On June 8, 1972, three of the plaintiffs commenced suit in district court to recover under their hail insurance policies in amounts based on the percentage of crop loss set forth in the adjustment agreements which they had signed. Plaintiffs contended that defendant was bound by these agreements as the basis for the dollar amounts payable to plaintiffs under their hail insurance policies. The fourth plaintiff commenced an identical suit in the same court on June 30, 1972. These actions were consolidated on September 5, 1972.

Thereafter, trial before a jury was commenced to determine the actual crop damage. The jury found that the Leet adjustment accurately stated the crop damage, and the trial court ordered judgment for plaintiffs accordingly.

The hail insurance policy at issue contains the following clause:

"ARBITRATION In case of loss under this policy, and failure of the parties to agree as to the amount of such loss, it is mutually agreed that such amount shall be referred to [arbitration]. * * * [S]uch reference, unless waived by the parties, shall be a condition precedent to any right of action to recover for such loss, and no suit for the recovery of any claim by virtue of this policy shall be sustained unless commenced within six months after the loss occurred."[1] (Italics supplied.)

Defendant has steadfastly insisted throughout the course of this litigation and on appeal that the above provision required the trial court to grant defendant summary judgment because (1) the suit was commenced more than 6 months after the date of the hailstorm, and (2) plaintiff had not referred the matter to arbitration before bringing suit.

1. Defendant first contends that the policy phrase, "by virtue of," brings the instant litigation within the ambit of said policy. However, this court held in the face of similar language that a suit to enforce an adjustment agreement is an action distinct from the policy and is therefore not subject to the limitation period specified therein. Strampe v. Minnesota Farmers' Mut. Ins. Co., 109 Minn. 364, 123 N.W. 1083 (1909). We are not persuaded by defendant's arguments that Strampe is distinguishable from the case at bar. Defendant does not contest the fact that there was coverage in the instant case. It is apparent to this court that the determination of percentage crop loss was the critical factual variable in the processing of claims and is therefore not distinguishable from the adjustment agreement at issue in Strampe.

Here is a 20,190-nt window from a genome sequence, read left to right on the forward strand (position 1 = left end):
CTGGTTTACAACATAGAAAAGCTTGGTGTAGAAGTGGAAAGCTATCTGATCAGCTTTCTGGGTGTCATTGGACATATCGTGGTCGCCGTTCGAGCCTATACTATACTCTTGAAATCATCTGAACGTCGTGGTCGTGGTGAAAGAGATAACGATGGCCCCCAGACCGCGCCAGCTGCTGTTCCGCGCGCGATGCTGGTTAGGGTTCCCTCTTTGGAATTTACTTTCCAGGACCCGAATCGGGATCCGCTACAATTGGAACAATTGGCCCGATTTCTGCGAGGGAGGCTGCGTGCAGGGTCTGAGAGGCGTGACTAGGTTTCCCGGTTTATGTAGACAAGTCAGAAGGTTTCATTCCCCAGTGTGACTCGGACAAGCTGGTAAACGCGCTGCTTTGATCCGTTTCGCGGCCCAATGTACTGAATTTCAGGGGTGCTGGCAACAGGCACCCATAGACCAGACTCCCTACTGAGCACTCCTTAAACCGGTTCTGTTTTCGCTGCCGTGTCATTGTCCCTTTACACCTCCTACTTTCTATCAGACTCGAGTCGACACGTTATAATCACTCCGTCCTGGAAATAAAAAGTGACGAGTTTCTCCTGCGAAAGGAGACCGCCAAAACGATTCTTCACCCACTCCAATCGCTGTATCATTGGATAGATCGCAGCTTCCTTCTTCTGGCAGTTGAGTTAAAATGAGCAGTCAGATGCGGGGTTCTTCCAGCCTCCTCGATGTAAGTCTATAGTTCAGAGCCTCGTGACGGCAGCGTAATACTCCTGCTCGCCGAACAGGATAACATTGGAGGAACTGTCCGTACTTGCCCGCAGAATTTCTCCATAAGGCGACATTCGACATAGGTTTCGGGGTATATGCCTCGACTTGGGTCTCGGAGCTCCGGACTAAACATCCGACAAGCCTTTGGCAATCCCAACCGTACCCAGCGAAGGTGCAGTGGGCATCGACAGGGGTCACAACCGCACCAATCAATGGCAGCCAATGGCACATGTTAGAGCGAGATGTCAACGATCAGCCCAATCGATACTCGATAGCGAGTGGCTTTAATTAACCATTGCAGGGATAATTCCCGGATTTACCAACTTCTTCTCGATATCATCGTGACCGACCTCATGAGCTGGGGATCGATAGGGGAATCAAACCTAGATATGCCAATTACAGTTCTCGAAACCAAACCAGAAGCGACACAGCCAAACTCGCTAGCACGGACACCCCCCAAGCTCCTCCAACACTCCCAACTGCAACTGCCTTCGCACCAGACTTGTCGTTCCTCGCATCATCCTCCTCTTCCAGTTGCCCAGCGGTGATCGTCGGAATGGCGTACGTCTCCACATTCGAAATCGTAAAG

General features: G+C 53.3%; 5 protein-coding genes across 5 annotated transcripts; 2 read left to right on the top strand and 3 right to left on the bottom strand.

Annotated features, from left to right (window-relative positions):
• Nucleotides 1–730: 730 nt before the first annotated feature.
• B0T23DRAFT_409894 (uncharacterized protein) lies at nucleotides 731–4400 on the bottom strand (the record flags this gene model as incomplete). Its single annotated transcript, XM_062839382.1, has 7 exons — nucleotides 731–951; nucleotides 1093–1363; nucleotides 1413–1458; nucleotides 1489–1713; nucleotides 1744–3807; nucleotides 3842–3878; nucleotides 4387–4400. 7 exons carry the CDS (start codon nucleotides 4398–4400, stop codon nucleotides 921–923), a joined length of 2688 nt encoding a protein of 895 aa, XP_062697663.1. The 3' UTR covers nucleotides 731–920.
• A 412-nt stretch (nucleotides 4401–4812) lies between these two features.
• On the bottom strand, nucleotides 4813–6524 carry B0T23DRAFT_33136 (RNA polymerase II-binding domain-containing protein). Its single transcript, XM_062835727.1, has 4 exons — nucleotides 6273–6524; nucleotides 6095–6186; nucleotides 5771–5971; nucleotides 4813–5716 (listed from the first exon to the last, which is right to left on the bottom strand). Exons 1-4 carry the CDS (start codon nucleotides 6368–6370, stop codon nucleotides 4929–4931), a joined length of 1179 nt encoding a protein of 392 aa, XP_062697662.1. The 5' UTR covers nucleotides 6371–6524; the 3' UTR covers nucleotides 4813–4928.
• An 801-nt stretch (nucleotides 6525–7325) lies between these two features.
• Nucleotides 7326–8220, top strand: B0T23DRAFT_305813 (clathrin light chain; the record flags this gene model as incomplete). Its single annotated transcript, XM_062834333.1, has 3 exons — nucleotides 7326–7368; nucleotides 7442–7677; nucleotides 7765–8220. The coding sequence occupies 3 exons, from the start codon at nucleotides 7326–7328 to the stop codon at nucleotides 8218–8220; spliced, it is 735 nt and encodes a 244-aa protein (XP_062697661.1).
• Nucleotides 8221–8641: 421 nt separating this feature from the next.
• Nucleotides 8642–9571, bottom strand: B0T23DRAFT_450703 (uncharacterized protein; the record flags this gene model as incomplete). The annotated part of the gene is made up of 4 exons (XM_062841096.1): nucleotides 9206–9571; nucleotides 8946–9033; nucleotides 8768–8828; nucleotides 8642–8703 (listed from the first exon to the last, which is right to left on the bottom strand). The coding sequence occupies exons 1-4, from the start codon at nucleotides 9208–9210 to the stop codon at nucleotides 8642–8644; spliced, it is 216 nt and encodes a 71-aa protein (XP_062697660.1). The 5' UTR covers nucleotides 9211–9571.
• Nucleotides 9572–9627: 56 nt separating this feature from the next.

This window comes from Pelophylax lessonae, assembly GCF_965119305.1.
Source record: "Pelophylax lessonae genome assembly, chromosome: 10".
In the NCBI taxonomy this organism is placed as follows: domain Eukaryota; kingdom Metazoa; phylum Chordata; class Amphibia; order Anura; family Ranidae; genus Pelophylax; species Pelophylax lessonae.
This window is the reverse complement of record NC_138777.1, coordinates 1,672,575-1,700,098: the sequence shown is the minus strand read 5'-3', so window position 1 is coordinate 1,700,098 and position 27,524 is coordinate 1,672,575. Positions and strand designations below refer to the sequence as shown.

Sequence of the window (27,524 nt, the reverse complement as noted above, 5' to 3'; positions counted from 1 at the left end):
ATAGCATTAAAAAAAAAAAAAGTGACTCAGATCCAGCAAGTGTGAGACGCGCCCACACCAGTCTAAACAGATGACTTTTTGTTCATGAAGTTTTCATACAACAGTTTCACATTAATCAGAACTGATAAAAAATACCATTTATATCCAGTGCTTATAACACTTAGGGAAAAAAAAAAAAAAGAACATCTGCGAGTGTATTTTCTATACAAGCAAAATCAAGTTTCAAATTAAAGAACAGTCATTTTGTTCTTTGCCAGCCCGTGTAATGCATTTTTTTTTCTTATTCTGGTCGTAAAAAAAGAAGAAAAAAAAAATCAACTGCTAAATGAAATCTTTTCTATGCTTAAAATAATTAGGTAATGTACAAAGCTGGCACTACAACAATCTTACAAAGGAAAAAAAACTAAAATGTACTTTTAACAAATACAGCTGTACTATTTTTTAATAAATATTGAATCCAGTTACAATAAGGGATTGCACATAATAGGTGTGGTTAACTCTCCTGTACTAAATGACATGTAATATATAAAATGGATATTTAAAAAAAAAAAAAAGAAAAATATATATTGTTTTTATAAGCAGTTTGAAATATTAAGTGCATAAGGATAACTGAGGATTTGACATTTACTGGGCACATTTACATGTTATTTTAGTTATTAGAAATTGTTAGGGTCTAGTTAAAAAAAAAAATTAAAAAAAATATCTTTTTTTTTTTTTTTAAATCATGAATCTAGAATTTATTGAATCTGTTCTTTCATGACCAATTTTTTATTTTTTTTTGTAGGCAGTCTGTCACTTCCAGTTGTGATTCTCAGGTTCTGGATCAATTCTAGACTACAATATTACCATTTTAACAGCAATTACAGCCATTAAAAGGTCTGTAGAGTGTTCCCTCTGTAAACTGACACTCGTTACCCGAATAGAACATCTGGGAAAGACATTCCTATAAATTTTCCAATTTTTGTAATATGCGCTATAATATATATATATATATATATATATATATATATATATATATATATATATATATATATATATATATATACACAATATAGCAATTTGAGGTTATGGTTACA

We further note that the insurance policy at issue in Strampe contained the identical "by virtue of" language upon which defendant relies. Yet the legislature adopted this same language in L.1927, c. 419, § 1 (the predecessor of Minn.St. 65A.26). Had the legislature intended to abrogate the precedent of Strampe and bring suits on adjustment agreements within the ambit of the insurance policy provisions, it is only logical that such intent would have been manifested by appropriate language.

*506 We therefore hold Strampe controlling in the case at bar. Since the limitation applicable is the 6-year period set forth in Minn.St. 541.05, we need not today decide when the limitation period begins to run. Neither do we consider whether defendant by its conduct was estopped from raising the defense that the limitation period had expired.